LK does specialise in ‘glib’, though ‘pointless’ might be the better phrase here. There is plenty of meat on any bone about the depressive impact on mental health of some working environments, and she does at least have one good point – quoting doctors who say it is often not the people at the top of organisations who suffer the most, but often the more junior ranks. (Chauffeurs not CEOs more at risk, it seems.)

    I know that my own episodes of chronic depression give me insight into the world of work to which I belong (adult social care funnily enough). But I also know that revealing it is a complete ‘no no’. I wish I could ‘bring it to the table’ sometimes, not keep it under wraps; but I’m not daft enough to presume it will be well received. Less a stigma thing, more a totally pragmatic (from the organisation’s perspective) thing. Too target driven to care, that’s the way of that world now. (And I wonder how that has come about, eh!)

    So a mild curse on LK for her insensitive frivolity, but a much more astonished rebuke to FT Deutschland for re-printing her article just now. I hope Robert Enke’s widow does not take the FT, but if she does then I equally hope she gives its editor and LK a good slap.

  • Alex Sewell

    Very nicely written Mr Campbell.

  • Frank

    You are just a load of fruit and nut cases.

  • Claire

    I totally agree, perceptions can be changed when there’s more information out in the open. The more of us who are open about suffering from depression, the better general understanding we’ll be able to build. It’s sad when people undermine it, but there’s people doing that on almost every topic you can think of.

  • betty curtis

    Alistair

    From what I can see & read on here you are helping a lot of people with mental illness & making it less of a taboo subject.

    The more people like yourself ie in the public eye that are brave enough to share their experiences it will lessen the stigma for sufferers & could help with recovery.

  • Colin Morley

    An excellent piece, cogently argued. Nothing but praise for your blog today Alastair. I hope more people will complain to the FT Deutschland. How crass can the editorial group be to allow this to be published after the tragedy of Robert Enke – unbelievable!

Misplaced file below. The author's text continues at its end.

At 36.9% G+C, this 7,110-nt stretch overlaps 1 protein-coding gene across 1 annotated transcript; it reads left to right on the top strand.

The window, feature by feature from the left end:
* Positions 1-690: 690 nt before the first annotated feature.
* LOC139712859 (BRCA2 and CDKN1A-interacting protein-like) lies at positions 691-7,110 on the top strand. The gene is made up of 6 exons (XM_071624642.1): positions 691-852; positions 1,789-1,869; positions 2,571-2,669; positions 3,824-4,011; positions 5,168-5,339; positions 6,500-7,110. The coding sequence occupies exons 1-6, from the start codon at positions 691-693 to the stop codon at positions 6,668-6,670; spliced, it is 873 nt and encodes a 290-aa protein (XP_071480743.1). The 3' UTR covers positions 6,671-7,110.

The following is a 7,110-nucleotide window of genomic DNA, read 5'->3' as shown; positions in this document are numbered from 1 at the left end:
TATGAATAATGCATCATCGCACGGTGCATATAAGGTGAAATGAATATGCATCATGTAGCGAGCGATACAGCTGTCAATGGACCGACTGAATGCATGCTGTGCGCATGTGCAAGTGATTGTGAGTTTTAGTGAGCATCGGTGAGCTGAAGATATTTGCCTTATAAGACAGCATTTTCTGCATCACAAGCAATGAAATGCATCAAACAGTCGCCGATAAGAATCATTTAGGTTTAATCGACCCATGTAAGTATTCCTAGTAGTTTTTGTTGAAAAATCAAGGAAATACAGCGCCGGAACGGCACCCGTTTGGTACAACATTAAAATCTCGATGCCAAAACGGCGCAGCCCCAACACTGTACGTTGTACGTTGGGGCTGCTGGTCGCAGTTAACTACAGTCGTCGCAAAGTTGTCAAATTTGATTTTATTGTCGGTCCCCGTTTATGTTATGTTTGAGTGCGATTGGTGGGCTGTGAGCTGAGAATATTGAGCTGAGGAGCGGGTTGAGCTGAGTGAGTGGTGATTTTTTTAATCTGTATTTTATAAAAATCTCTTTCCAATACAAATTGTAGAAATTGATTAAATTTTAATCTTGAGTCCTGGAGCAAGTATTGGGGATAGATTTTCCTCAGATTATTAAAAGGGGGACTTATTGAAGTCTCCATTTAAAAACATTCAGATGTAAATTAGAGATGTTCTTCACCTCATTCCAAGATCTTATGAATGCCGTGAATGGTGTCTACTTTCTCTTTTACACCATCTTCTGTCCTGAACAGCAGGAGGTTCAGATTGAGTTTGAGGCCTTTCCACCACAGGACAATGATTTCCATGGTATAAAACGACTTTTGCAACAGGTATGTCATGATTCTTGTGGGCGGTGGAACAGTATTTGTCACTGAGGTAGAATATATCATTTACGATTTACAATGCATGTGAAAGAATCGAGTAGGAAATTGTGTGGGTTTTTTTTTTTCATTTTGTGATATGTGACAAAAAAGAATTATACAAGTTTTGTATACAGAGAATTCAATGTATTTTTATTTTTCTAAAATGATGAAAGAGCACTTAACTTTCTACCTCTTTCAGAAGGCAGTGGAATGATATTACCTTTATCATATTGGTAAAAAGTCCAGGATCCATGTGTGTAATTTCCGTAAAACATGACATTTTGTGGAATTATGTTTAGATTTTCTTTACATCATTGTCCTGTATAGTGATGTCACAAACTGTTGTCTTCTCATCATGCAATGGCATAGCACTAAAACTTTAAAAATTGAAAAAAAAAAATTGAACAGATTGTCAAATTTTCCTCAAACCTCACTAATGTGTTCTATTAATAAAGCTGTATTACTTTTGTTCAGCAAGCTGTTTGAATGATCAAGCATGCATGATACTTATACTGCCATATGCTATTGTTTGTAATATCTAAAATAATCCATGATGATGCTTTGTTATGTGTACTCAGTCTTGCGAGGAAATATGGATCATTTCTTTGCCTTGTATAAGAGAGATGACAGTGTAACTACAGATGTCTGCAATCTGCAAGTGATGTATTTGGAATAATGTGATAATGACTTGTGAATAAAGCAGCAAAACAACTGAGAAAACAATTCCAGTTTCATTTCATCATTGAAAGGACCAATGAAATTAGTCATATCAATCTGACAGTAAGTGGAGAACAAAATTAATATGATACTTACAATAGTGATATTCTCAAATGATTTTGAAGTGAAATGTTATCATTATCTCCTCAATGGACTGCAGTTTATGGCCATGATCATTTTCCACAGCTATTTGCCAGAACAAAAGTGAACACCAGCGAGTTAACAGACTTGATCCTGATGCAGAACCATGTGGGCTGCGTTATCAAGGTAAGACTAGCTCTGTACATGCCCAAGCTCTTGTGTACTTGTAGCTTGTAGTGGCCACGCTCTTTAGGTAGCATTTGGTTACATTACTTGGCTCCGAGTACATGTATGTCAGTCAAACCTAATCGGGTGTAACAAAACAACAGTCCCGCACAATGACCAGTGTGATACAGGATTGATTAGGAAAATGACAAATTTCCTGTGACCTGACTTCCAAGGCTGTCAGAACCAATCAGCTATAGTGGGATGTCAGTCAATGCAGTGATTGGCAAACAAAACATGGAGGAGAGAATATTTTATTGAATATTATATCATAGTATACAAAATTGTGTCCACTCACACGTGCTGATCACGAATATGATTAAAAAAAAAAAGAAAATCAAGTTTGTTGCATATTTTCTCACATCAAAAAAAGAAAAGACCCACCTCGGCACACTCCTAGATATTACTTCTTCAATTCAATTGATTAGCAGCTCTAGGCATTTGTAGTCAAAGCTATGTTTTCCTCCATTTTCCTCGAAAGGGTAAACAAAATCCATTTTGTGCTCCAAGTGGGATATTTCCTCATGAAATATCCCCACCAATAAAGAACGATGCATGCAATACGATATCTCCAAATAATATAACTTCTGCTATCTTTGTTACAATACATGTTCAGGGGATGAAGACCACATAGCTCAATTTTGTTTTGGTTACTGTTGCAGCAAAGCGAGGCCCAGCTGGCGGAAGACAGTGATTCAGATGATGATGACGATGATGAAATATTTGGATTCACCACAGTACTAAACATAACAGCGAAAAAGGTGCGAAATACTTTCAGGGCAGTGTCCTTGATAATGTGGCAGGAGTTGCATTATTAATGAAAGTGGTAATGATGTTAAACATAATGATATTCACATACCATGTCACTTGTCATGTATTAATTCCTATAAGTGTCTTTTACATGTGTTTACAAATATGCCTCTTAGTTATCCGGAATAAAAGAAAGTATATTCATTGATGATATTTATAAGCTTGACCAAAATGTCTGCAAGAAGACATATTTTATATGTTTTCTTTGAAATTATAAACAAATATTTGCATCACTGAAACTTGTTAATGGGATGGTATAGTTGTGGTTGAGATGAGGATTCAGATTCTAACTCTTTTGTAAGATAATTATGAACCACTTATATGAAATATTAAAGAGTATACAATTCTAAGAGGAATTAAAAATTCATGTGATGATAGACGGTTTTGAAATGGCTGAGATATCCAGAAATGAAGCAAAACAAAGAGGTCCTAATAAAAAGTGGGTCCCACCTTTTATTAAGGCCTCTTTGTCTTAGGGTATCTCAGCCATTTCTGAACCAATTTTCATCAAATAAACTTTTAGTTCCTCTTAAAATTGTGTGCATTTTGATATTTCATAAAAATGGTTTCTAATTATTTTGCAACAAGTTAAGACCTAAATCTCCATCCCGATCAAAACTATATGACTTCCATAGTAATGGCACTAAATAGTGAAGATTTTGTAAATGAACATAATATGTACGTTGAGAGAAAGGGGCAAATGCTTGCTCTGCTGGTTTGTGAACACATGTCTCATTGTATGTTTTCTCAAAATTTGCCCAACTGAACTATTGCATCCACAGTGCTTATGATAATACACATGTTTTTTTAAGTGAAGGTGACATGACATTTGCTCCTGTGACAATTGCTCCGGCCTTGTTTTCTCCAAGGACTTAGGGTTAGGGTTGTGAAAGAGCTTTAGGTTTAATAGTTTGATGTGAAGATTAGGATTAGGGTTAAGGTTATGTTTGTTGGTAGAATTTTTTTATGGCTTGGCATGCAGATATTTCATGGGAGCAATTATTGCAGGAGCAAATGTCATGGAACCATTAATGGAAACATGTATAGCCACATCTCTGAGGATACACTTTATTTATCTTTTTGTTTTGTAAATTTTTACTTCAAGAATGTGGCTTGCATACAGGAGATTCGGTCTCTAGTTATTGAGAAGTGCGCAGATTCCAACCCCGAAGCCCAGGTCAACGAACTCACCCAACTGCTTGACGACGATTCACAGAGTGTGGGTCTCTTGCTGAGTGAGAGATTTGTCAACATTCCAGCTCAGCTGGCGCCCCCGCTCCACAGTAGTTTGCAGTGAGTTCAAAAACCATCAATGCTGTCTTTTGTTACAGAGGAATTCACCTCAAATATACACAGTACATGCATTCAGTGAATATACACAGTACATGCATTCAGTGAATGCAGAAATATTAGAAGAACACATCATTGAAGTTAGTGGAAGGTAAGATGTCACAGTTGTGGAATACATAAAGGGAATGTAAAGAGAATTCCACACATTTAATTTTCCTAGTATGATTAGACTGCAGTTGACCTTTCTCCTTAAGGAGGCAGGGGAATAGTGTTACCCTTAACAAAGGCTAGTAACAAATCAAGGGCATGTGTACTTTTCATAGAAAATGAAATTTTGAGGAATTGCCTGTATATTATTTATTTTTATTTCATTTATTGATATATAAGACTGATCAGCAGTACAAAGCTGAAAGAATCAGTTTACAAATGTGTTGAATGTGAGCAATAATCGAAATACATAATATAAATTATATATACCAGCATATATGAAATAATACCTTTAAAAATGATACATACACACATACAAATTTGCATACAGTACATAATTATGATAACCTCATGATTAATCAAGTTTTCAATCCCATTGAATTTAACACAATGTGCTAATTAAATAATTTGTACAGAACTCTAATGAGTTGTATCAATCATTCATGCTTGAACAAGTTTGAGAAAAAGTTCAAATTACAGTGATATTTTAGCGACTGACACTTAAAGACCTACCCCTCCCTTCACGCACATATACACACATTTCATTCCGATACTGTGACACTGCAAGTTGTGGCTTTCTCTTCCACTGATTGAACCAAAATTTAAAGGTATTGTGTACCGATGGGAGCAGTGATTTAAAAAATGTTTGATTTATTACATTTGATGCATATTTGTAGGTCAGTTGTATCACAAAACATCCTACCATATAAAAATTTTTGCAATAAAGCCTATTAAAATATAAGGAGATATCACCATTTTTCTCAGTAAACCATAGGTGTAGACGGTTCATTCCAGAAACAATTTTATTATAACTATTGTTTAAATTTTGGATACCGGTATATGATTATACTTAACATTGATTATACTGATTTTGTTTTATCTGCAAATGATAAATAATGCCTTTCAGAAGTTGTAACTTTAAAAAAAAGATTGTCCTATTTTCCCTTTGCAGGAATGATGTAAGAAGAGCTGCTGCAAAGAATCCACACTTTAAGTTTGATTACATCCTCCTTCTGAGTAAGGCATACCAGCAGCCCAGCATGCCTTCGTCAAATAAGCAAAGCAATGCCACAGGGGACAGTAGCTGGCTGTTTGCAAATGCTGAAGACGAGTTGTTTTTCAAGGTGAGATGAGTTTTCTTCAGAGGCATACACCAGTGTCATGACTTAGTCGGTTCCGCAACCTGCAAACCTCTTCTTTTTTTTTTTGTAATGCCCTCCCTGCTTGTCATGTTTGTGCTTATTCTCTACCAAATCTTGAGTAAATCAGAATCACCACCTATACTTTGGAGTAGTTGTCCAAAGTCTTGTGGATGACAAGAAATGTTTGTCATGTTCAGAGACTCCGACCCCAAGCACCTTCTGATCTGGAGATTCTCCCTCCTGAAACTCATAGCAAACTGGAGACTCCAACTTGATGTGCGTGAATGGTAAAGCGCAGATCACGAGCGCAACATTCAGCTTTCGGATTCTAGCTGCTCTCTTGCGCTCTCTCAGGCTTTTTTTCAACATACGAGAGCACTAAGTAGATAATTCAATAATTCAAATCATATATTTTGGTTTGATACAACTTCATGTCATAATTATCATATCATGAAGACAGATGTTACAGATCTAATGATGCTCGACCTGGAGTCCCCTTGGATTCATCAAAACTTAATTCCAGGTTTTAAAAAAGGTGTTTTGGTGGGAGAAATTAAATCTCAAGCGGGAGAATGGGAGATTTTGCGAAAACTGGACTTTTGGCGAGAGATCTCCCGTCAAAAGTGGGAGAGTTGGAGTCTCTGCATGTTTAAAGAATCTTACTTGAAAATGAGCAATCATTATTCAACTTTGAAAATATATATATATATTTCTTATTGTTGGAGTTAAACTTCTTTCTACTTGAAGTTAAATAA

• Viviane

    As well as Kevin Foley we have had a few high profile people in Australia talking very publicly about their depression. The Premier of Western Australia resigned a few years ago because of depression.

    Jeff Kennett, former Premier of Victoria is the Chairman of Beyond Blue, which addresses issues relating to depression. For all his faults, Kennett has done a great job about bringing mental health issues out into the open in Australia.

  • Jack

    I must say that I didn’t find the ‘opening up’ process particularly beneficial. Most people seem happy to ‘understand’ and support you but they have trouble really understanding the problem. I think it’s important to realise that most people see the world as being populated by other people whose minds work in the same way as theirs. Maybe they are more of one thing and less of another, but essentially they believe everyone thinks like them. It is only natural for them to assume therefore, that someone who suffers from depression is just like them, but not as good at dealing with being fed up etc. This, is my experience, leads them to assume that the person is somehow inferior.
    That this problem would be to some extent negated by better understanding is undoubtable. But I think this is far from the end of the problem because, in asking people to really understand, you are asking them to change the way in which they rationalise the world.

  • Hazico

    Hi- to anyone still reading this- and Alistair:

    I’ve just heard an excellent discussion on “Off the Page”,Radio 4- with today’s guest psychologist, Oliver James.(8/12/09.)
    One of the topics- the effect of mass consumerism/marketing and increased materialism on an individual’s identity, sense of self, and mental health.Also, a breakdown of society and community has occurred,leading to isolation and depression- and rates have gone up massively since 1979- surprise surprise!

    Oliver James talks a lot of sense about modern times- so I’m off to the bookshop for Xmas!